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ON FAITH & MEDIA View Comments

Prisoners

By
John Mulderig
Source: Catholic News Service


Hugh Jackman and Paul Dano star in a scene from the movie "Prisoners."
Any film that begins with a character earnestly reciting the Our Father is well calculated to grab the attention of Christian viewers. And, in the case of the powerful drama "Prisoners" (Warner Bros.), such concentration on the part of believers will be, in some respects at least, well rewarded by what follows.

Yet, for all its thematic and symbolic richness, this foray into psychological darkness is too bleak to pass for casual fare. Weighty but wrenching, it can only be endorsed for older moviegoers of considerable fortitude.

The voice delivering the Lord's Prayer belongs to devout family man Keller Dover (Hugh Jackman). A working stiff in a hardscrabble Pennsylvania suburb, Keller is a seemingly decent man who operates by traditional values.

His commitment to such ethics is put to the test, however, by a horrifying scenario: On a rainy Thanksgiving Day, Keller's 6-year-old daughter Anna disappears, together with one of her playmates. It soon becomes apparent that the girls have been kidnapped, and suspicion focuses on mentally challenged local loner Alex Jones (Paul Dano).

Though the lead investigator on the case, Detective Loki (Jake Gyllenhaal), takes Jones in for questioning, the evidence against him is insufficient to press charges. Outraged by Jones' release, and desperate to locate Anna, Keller turns vicious vigilante. He abducts Jones at gunpoint and holds him prisoner while trying to beat information out of him.

Loki, meanwhile, doggedly pursues other angles, eventually uncovering a hidden web of satanically evil events and relationships.

Though it presents the facade of a thriller, director Denis Villeneuve's film is primarily an exploration of the human condition, including the chain reaction by which sin begets sin, as well as of the role of religious faith in a fallen world.

Keller is never identified with a particular denomination, and the question of his specific beliefs is muddled by the fact that his devotions include both Catholic and Protestant prayers. But he is a test case for faith under fire and an illustration of the dangers involved in any attempt to make the ends justify the means.

Screenwriter Aaron Guzikowski's script is unflinching in its portrayal of the increasingly brutal measures to which Keller is driven. Add to that such seamy details as an incidental priest figure who is both a sex offender and an alcoholic, and it becomes clear that "Prisoners" requires of its audience not only a capacity for grim material but mature interpretive skills as well.

The film contains harrowing violence, including beatings, torture and a gory suicide, mature themes, a negative treatment of Catholic clergy, at least one use of profanity and constant rough and crude language. The Catholic News Service classification is L—limited adult audience, films whose problematic content many adults would find troubling. The Motion Picture Association of America rating is R—restricted. Under 17 requires accompanying parent or adult guardian.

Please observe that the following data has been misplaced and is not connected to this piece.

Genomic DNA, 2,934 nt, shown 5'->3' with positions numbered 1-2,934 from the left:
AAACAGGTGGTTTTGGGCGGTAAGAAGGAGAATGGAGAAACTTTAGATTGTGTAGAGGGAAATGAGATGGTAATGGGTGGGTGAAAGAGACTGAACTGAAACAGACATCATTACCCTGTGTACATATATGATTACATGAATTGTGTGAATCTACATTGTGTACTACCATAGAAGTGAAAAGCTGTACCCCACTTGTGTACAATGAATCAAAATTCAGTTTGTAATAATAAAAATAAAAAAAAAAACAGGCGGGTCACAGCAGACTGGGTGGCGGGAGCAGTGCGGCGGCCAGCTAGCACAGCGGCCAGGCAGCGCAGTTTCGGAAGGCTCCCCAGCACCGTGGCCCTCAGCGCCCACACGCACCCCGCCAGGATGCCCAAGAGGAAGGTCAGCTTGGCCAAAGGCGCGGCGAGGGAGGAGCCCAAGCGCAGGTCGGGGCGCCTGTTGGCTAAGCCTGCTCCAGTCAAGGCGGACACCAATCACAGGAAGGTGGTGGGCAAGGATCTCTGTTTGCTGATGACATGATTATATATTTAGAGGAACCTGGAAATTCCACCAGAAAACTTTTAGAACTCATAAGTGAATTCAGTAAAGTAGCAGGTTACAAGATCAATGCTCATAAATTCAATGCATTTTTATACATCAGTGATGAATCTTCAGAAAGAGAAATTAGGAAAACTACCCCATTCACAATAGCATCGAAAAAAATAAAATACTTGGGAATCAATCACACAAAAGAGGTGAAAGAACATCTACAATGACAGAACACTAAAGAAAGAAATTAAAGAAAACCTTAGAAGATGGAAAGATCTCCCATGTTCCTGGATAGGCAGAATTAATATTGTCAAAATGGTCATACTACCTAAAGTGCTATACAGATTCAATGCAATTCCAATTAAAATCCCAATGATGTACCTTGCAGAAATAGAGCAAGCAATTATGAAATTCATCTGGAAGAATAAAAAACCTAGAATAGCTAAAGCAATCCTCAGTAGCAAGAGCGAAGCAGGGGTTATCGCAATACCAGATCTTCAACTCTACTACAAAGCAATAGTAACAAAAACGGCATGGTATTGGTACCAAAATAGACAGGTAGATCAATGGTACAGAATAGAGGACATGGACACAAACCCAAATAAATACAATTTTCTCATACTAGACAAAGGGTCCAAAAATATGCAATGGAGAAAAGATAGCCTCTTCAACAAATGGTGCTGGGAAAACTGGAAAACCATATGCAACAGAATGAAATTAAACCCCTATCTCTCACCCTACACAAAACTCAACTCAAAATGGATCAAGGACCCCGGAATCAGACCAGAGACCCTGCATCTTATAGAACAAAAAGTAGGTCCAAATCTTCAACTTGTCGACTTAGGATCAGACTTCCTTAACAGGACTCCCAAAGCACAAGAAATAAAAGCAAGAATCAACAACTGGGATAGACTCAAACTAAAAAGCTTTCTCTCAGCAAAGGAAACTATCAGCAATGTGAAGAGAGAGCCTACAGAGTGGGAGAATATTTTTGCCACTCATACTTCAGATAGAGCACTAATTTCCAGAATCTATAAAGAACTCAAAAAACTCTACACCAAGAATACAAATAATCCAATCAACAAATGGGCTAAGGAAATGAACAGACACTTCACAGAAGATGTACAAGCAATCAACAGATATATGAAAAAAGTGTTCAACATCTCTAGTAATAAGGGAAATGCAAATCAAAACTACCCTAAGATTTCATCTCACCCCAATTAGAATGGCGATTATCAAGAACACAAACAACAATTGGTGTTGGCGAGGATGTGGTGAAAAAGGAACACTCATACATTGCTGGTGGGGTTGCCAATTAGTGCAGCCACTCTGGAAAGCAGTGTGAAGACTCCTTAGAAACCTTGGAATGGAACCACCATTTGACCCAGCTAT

*****
John Mulderig is on the staff of Catholic News Service.



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John Paul II: “Open wide the doors to Christ,” urged John Paul II during the homily at the Mass when he was installed as pope in 1978. <br /><br />Born in Wadowice, Poland, Karol Jozef Wojtyla had lost his mother, father and older brother before his 21st birthday. Karol’s promising academic career at Krakow’s Jagiellonian University was cut short by the outbreak of World War II. While working in a quarry and a chemical factory, he enrolled in an “underground” seminary in Kraków. Ordained in 1946, he was immediately sent to Rome where he earned a doctorate in theology. <br /><br />Back in Poland, a short assignment as assistant pastor in a rural parish preceded his very fruitful chaplaincy for university students. Soon he earned a doctorate in philosophy and began teaching that subject at Poland’s University of Lublin. <br /><br />Communist officials allowed him to be appointed auxiliary bishop of Kraków in 1958, considering him a relatively harmless intellectual. They could not have been more wrong! <br /><br />He attended all four sessions of Vatican II and contributed especially to its <em>Pastoral Constitution on the Church in the Modern World</em>. Appointed as archbishop of Kraków in 1964, he was named a cardinal three years later. <br /><br />Elected pope in October 1978, he took the name of his short-lived, immediate predecessor. Pope John Paul II was the first non-Italian pope in 455 years. In time, he made pastoral visits to 124 countries, including several with small Christian populations. <br /><br />He promoted ecumenical and interfaith initiatives, especially the 1986 Day of Prayer for World Peace in Assisi. He visited Rome’s Main Synagogue and the Western Wall in Jerusalem; he also established diplomatic relations between the Holy See and Israel. He improved Catholic-Muslim relations and in 2001 visited a mosque in Damascus, Syria. <br /><br />The Great Jubilee of the Year 2000, a key event in John Paul’s ministry, was marked by special celebrations in Rome and elsewhere for Catholics and other Christians. Relations with the Orthodox Churches improved considerably during his ministry as pope. <br /><br />“Christ is the center of the universe and of human history” was the opening line of his 1979 encyclical, <em>Redeemer of the Human Race</em>. In 1995, he described himself to the United Nations General Assembly as “a witness to hope.” <br /><br />His 1979 visit to Poland encouraged the growth of the Solidarity movement there and the collapse of communism in central and eastern Europe 10 years later. He began World Youth Day and traveled to several countries for those celebrations. He very much wanted to visit China and the Soviet Union but the governments in those countries prevented that. <br /><br />One of the most well-remembered photos of his pontificate was his one-on-one conversation in 1983 with Mehmet Ali Agca, who had attempted to assassinate him two years earlier. <br /><br />In his 27 years of papal ministry, John Paul II wrote 14 encyclicals and five books, canonized 482 saints and beatified 1,338 people. <br /><br />In the last years of his life, he suffered from Parkinson’s disease and was forced to cut back on some of his activities. <br /><br />Pope Benedict XVI beatified John Paul II in 2011, and Pope Francis canonized him in 2014. American Catholic Blog Lord, may I have balance and measure in everything—except in Love. —St. Josemaría Escrivá